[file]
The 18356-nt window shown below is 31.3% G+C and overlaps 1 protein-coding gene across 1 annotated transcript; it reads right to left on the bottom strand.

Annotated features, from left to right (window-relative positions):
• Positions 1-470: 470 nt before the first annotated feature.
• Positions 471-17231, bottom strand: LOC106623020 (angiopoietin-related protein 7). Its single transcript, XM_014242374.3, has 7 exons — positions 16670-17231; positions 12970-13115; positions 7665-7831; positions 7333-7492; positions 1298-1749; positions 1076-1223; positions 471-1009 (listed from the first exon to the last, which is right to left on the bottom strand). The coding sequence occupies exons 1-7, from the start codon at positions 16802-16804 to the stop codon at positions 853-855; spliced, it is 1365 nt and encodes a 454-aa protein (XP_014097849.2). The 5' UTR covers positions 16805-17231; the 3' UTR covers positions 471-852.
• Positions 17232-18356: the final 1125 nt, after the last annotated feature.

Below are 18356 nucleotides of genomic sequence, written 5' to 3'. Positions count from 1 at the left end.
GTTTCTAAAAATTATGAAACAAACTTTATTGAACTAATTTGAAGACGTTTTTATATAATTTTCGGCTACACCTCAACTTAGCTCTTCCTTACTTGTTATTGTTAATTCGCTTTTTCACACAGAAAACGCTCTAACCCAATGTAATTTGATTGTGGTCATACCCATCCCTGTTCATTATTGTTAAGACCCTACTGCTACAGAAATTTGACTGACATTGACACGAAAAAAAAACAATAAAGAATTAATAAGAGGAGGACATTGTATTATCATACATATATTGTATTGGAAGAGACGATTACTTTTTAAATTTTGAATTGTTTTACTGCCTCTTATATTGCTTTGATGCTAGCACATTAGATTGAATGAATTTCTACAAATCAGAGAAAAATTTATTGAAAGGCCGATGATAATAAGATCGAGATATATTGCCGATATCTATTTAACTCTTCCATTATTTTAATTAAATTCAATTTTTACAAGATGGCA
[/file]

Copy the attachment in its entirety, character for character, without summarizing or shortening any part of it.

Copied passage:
The 18356-nt window shown below is 31.3% G+C and overlaps 1 protein-coding gene across 1 annotated transcript; it reads right to left on the bottom strand.

Annotated features, from left to right (window-relative positions):
• Positions 1-470: 470 nt before the first annotated feature.
• Positions 471-17231, bottom strand: LOC106623020 (angiopoietin-related protein 7). Its single transcript, XM_014242374.3, has 7 exons — positions 16670-17231; positions 12970-13115; positions 7665-7831; positions 7333-7492; positions 1298-1749; positions 1076-1223; positions 471-1009 (listed from the first exon to the last, which is right to left on the bottom strand). The coding sequence occupies exons 1-7, from the start codon at positions 16802-16804 to the stop codon at positions 853-855; spliced, it is 1365 nt and encodes a 454-aa protein (XP_014097849.2). The 5' UTR covers positions 16805-17231; the 3' UTR covers positions 471-852.
• Positions 17232-18356: the final 1125 nt, after the last annotated feature.

Below are 18356 nucleotides of genomic sequence, written 5' to 3'. Positions count from 1 at the left end.
GTTTCTAAAAATTATGAAACAAACTTTATTGAACTAATTTGAAGACGTTTTTATATAATTTTCGGCTACACCTCAACTTAGCTCTTCCTTACTTGTTATTGTTAATTCGCTTTTTCACACAGAAAACGCTCTAACCCAATGTAATTTGATTGTGGTCATACCCATCCCTGTTCATTATTGTTAAGACCCTACTGCTACAGAAATTTGACTGACATTGACACGAAAAAAAAACAATAAAGAATTAATAAGAGGAGGACATTGTATTATCATACATATATTGTATTGGAAGAGACGATTACTTTTTAAATTTTGAATTGTTTTACTGCCTCTTATATTGCTTTGATGCTAGCACATTAGATTGAATGAATTTCTACAAATCAGAGAAAAATTTATTGAAAGGCCGATGATAATAAGATCGAGATATATTGCCGATATCTATTTAACTCTTCCATTATTTTAATTAAATTCAATTTTTACAAGATGGCA